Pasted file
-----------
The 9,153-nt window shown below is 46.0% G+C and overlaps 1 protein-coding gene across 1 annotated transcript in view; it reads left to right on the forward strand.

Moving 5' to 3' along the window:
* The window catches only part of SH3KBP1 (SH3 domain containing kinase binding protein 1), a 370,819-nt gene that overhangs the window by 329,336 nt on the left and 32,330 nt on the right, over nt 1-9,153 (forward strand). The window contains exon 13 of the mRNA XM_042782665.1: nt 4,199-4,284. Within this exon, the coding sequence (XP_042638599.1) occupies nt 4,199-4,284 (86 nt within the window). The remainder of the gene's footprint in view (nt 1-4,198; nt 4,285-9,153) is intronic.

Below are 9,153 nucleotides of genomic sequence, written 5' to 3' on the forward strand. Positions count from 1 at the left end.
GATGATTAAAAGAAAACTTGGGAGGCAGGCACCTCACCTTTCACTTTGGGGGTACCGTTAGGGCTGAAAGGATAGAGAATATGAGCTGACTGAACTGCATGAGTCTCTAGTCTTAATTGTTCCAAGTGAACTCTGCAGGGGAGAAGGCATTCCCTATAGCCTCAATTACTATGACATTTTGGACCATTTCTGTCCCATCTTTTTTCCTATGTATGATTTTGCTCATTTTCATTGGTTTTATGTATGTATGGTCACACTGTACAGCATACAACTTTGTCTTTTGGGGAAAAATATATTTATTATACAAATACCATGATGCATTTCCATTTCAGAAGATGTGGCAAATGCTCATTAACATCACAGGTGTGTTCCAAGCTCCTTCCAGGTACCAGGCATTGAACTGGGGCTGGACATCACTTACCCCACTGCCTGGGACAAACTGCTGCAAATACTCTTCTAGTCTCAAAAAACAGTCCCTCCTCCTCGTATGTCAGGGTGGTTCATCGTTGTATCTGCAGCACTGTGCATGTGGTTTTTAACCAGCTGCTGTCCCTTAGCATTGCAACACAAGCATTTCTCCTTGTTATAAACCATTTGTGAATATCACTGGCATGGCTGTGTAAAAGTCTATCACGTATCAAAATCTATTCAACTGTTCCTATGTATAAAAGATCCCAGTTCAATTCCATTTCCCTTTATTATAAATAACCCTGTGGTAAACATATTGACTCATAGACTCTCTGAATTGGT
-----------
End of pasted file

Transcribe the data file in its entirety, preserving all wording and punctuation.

The 9,153-nt window shown below is 46.0% G+C and overlaps 1 protein-coding gene across 1 annotated transcript in view; it reads left to right on the forward strand.

Moving 5' to 3' along the window:
* The window catches only part of SH3KBP1 (SH3 domain containing kinase binding protein 1), a 370,819-nt gene that overhangs the window by 329,336 nt on the left and 32,330 nt on the right, over nt 1-9,153 (forward strand). The window contains exon 13 of the mRNA XM_042782665.1: nt 4,199-4,284. Within this exon, the coding sequence (XP_042638599.1) occupies nt 4,199-4,284 (86 nt within the window). The remainder of the gene's footprint in view (nt 1-4,198; nt 4,285-9,153) is intronic.

Below are 9,153 nucleotides of genomic sequence, written 5' to 3' on the forward strand. Positions count from 1 at the left end.
GATGATTAAAAGAAAACTTGGGAGGCAGGCACCTCACCTTTCACTTTGGGGGTACCGTTAGGGCTGAAAGGATAGAGAATATGAGCTGACTGAACTGCATGAGTCTCTAGTCTTAATTGTTCCAAGTGAACTCTGCAGGGGAGAAGGCATTCCCTATAGCCTCAATTACTATGACATTTTGGACCATTTCTGTCCCATCTTTTTTCCTATGTATGATTTTGCTCATTTTCATTGGTTTTATGTATGTATGGTCACACTGTACAGCATACAACTTTGTCTTTTGGGGAAAAATATATTTATTATACAAATACCATGATGCATTTCCATTTCAGAAGATGTGGCAAATGCTCATTAACATCACAGGTGTGTTCCAAGCTCCTTCCAGGTACCAGGCATTGAACTGGGGCTGGACATCACTTACCCCACTGCCTGGGACAAACTGCTGCAAATACTCTTCTAGTCTCAAAAAACAGTCCCTCCTCCTCGTATGTCAGGGTGGTTCATCGTTGTATCTGCAGCACTGTGCATGTGGTTTTTAACCAGCTGCTGTCCCTTAGCATTGCAACACAAGCATTTCTCCTTGTTATAAACCATTTGTGAATATCACTGGCATGGCTGTGTAAAAGTCTATCACGTATCAAAATCTATTCAACTGTTCCTATGTATAAAAGATCCCAGTTCAATTCCATTTCCCTTTATTATAAATAACCCTGTGGTAAACATATTGACTCATAGACTCTCTGAATTGGT